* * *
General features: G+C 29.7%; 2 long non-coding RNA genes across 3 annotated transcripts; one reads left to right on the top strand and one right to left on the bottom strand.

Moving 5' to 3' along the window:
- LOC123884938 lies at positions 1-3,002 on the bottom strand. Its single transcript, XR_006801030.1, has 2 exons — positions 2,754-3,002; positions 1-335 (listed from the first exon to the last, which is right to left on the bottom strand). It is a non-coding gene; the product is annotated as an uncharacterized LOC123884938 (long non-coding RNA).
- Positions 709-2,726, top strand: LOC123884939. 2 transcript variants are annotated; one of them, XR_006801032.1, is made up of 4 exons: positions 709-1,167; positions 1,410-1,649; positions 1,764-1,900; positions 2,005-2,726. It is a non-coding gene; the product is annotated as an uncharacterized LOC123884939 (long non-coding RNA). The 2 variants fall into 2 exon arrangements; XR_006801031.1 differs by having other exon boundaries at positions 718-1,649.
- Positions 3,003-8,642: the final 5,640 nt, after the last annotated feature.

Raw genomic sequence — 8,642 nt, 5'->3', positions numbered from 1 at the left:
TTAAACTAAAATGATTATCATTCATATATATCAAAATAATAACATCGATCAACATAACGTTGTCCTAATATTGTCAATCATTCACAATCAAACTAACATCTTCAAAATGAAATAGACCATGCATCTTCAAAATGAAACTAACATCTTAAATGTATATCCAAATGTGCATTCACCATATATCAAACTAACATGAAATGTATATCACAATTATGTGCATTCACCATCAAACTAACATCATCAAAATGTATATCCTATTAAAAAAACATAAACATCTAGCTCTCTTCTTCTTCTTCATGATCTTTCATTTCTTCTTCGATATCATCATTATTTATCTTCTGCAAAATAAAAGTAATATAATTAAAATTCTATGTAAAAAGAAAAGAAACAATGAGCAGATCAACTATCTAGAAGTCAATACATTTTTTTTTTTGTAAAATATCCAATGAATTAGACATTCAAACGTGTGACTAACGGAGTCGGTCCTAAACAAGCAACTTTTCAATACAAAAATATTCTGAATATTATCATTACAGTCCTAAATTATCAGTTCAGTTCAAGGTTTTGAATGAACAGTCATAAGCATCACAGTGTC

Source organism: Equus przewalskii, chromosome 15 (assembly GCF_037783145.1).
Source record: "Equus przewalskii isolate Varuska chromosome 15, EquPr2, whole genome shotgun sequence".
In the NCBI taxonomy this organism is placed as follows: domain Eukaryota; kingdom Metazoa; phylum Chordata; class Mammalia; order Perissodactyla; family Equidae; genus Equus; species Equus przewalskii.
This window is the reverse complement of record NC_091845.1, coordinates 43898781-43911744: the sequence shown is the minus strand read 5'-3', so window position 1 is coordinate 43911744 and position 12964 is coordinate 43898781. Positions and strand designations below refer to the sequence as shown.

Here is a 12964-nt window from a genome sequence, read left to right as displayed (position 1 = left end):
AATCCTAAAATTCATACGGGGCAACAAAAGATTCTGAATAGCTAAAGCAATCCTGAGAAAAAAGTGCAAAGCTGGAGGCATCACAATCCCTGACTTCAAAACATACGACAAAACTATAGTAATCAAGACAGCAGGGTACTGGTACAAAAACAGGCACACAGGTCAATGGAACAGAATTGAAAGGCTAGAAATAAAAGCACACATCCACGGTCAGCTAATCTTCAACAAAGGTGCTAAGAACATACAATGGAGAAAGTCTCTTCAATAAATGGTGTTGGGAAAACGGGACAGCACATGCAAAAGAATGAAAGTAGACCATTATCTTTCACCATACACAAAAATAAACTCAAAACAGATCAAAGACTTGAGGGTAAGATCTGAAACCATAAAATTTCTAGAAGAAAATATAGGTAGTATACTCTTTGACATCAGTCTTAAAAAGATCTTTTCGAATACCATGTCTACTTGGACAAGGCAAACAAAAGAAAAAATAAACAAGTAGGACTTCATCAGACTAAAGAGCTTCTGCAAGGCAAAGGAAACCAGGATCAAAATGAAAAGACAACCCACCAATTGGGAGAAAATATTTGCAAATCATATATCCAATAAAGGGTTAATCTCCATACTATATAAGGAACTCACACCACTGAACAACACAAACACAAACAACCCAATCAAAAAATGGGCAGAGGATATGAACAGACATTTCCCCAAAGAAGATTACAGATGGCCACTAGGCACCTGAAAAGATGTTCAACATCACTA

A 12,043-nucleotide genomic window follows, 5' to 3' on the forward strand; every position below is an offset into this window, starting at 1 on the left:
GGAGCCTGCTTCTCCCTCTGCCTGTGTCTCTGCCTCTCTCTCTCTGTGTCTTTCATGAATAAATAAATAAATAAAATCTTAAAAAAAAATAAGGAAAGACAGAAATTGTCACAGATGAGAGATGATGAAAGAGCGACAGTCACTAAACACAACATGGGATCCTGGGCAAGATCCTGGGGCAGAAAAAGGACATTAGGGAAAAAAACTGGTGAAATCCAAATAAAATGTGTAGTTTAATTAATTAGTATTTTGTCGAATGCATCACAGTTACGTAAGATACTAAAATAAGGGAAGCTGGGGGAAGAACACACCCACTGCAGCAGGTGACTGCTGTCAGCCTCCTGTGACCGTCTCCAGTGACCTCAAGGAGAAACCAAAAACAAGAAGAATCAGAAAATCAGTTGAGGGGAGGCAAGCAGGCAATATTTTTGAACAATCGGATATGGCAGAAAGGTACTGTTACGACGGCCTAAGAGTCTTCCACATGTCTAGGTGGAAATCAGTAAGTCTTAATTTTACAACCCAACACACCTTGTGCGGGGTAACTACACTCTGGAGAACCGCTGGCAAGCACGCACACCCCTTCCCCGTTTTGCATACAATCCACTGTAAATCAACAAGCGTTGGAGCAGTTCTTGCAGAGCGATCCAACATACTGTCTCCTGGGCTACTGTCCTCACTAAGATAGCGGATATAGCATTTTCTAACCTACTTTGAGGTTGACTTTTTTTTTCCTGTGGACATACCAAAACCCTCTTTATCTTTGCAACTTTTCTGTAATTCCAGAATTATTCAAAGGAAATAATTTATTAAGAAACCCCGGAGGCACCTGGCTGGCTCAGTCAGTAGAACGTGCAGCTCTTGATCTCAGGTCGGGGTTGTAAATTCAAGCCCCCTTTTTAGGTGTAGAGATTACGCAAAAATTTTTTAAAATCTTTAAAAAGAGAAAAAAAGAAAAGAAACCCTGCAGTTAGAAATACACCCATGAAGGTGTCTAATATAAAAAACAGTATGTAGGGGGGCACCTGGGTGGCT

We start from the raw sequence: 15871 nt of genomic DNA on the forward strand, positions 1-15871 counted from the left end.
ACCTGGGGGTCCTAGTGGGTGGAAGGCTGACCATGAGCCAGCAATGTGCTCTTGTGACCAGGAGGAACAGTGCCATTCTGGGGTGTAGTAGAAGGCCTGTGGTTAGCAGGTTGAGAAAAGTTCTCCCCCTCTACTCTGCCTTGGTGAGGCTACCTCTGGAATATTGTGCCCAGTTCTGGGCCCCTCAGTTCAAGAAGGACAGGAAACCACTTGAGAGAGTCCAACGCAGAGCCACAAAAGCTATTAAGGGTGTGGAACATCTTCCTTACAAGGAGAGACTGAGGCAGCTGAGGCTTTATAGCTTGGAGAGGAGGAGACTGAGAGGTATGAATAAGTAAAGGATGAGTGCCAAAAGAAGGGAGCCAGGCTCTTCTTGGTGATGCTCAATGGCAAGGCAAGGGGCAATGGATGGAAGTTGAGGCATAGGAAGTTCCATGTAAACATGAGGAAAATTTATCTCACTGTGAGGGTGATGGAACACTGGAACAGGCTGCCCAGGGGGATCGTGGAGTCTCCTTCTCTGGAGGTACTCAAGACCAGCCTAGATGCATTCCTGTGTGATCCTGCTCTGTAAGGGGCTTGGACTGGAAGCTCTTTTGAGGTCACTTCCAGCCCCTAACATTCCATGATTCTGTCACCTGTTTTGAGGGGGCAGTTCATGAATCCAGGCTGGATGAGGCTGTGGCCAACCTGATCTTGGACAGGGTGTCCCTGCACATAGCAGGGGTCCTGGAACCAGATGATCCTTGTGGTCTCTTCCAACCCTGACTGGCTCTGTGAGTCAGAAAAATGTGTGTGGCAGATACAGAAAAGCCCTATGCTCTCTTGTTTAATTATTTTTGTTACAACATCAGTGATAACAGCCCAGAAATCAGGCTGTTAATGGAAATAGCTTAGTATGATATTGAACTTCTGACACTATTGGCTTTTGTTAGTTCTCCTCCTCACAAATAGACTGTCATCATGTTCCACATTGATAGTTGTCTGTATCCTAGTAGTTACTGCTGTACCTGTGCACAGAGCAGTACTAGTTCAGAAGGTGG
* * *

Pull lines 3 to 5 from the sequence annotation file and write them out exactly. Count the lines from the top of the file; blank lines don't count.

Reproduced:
- LOC123884938 lies at positions 1-3,002 on the bottom strand. Its single transcript, XR_006801030.1, has 2 exons — positions 2,754-3,002; positions 1-335 (listed from the first exon to the last, which is right to left on the bottom strand). It is a non-coding gene; the product is annotated as an uncharacterized LOC123884938 (long non-coding RNA).
- Positions 709-2,726, top strand: LOC123884939. 2 transcript variants are annotated; one of them, XR_006801032.1, is made up of 4 exons: positions 709-1,167; positions 1,410-1,649; positions 1,764-1,900; positions 2,005-2,726. It is a non-coding gene; the product is annotated as an uncharacterized LOC123884939 (long non-coding RNA). The 2 variants fall into 2 exon arrangements; XR_006801031.1 differs by having other exon boundaries at positions 718-1,649.
- Positions 3,003-8,642: the final 5,640 nt, after the last annotated feature.